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A Scaling Up coach taps his experience in turning around a nonprofit to help his clients achieve their goals

By Verne Harnish

When Ron Tompkins joined 82nd Street Academics as executive director, he quickly positioned the New York City-based nonprofit for growth. The organization helps students prepare for higher education, serving young people who speak Bengali, Mandarin, Spanish and Tibetan at home. Designed to complement public education, it offers services such as after-school homework help, an eight-week summer program called Summer Learning Gold to help students start the school year with a solid foundation in math and English, and preschool programs.

However, even in a nonprofit that’s careful about spending, growth sucks cash. After 82nd Street Academics borrowed money to expand into a new facility in Jamaica, Queens, the cost of rehabbing the aging building to code put the organization’s budget under massive pressure.

Leaving payroll crises behind

It was hard to make payroll, given the organization’s 158-person team at the time. With just $13,000 in the bank and the next payroll looming, Tompkins and three other members of his leadership team attended a Scaling Up workshop in 2015 to seek ideas. After that meeting, they successfully obtained emergency loans with the help of their board, reduced the nonprofit’s administrative costs to 15% of revenue and sold the building in Jamaica.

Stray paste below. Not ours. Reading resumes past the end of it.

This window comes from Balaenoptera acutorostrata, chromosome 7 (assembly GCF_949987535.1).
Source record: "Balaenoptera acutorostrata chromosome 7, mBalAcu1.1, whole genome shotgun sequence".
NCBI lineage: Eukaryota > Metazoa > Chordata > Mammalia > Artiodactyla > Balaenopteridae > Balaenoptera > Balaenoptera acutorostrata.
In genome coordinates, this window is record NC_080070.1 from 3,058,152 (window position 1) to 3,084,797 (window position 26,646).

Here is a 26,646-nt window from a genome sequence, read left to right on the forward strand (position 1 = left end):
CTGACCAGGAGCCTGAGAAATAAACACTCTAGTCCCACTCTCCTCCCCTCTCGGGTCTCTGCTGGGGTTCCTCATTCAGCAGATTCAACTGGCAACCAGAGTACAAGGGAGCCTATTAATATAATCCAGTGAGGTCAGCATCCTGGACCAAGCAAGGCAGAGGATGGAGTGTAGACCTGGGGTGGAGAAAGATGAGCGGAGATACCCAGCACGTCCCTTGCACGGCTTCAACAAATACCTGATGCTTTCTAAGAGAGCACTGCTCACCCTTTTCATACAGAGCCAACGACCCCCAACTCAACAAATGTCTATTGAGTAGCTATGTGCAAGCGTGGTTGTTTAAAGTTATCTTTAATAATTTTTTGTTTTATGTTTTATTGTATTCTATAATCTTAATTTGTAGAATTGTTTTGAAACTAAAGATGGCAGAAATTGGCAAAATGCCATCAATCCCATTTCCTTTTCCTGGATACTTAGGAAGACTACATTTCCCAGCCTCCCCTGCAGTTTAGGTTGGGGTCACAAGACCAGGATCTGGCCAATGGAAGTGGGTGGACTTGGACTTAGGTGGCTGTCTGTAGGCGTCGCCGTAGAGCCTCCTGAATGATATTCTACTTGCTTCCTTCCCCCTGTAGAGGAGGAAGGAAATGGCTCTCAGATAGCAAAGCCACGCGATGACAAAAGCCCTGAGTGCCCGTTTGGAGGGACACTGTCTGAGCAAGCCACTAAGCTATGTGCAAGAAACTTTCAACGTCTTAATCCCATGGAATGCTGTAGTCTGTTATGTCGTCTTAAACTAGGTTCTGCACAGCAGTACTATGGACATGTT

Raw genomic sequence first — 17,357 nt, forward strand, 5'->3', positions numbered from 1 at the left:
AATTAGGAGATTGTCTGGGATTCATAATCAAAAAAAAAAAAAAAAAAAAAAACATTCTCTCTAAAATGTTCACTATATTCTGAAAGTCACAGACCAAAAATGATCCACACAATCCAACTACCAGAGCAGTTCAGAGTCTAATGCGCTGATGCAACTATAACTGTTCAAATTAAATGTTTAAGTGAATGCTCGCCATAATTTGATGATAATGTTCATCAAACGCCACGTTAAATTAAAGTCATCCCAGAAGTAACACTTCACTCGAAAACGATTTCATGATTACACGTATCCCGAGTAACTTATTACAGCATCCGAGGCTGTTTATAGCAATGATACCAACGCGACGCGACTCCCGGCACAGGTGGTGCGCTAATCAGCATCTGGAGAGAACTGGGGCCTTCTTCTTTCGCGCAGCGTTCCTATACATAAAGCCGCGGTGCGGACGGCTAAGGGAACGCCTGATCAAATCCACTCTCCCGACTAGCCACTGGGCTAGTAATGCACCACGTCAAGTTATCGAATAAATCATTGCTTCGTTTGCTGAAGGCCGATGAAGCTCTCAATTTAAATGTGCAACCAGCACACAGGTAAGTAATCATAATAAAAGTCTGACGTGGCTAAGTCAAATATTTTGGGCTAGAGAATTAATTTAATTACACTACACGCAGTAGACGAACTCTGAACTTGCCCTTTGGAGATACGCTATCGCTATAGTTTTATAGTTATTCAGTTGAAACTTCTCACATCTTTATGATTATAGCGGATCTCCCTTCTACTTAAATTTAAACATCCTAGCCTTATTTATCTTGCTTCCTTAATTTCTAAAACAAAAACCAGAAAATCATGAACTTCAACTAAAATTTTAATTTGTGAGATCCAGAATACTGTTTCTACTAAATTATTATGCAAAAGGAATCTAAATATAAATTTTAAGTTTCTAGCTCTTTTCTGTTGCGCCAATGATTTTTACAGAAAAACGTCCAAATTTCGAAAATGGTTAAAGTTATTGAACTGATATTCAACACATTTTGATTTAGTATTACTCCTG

Along the way, Tompkins became certified as a Scaling Up coach, opening his practice in 2016. He is leaving 82nd Street Academics to go full-time in his coaching practice in March 2024, where he will continue serving nonprofits and other clients.

By the time Tomkpins went full-time, the agency had grown to five campuses and partnered with the Department of Education in Queens, N.Y. to create two sites for Universal Pre-K programs. It also diversified its funding with $3 million from government agencies. Outside of work, Tompkins and his former spouse raised 11 foster children during the time he was pursuing his nonprofit career.

Today, Tompkins, based in New York City, is drawing on what he learned to coach clients in the nonprofit space. Here is a look at how he helped turn around the organization using the principles of Scaling Up and position it for the future.

Streamlining middle management

Making payroll is a perennial challenge in the nonprofit sector, where many organizations are heavily dependent on donations and grants. One critical change Tompkins implemented was paring down middle management. For instance, the nonprofit eliminated an associate director’s position, relying on the senior team and other employees to get things done. “People are a lot smarter than you think they are,” says Tompkins.

Prioritizing intellectual property

82nd Street Academics embraced a set of developmental tools called the 5 Forces to help children prepare for college, taking steps to document this valuable intellectual property. Among the population it serves, 75% of the young people are not English speakers at home. In Jackson Heights, Queens, the part of New York City where the nonprofit is based, a student has about an 18% chance of graduating, with a BA. Despite these challenges, the organization was achieving consistently impressive results.

Validating a successful methodology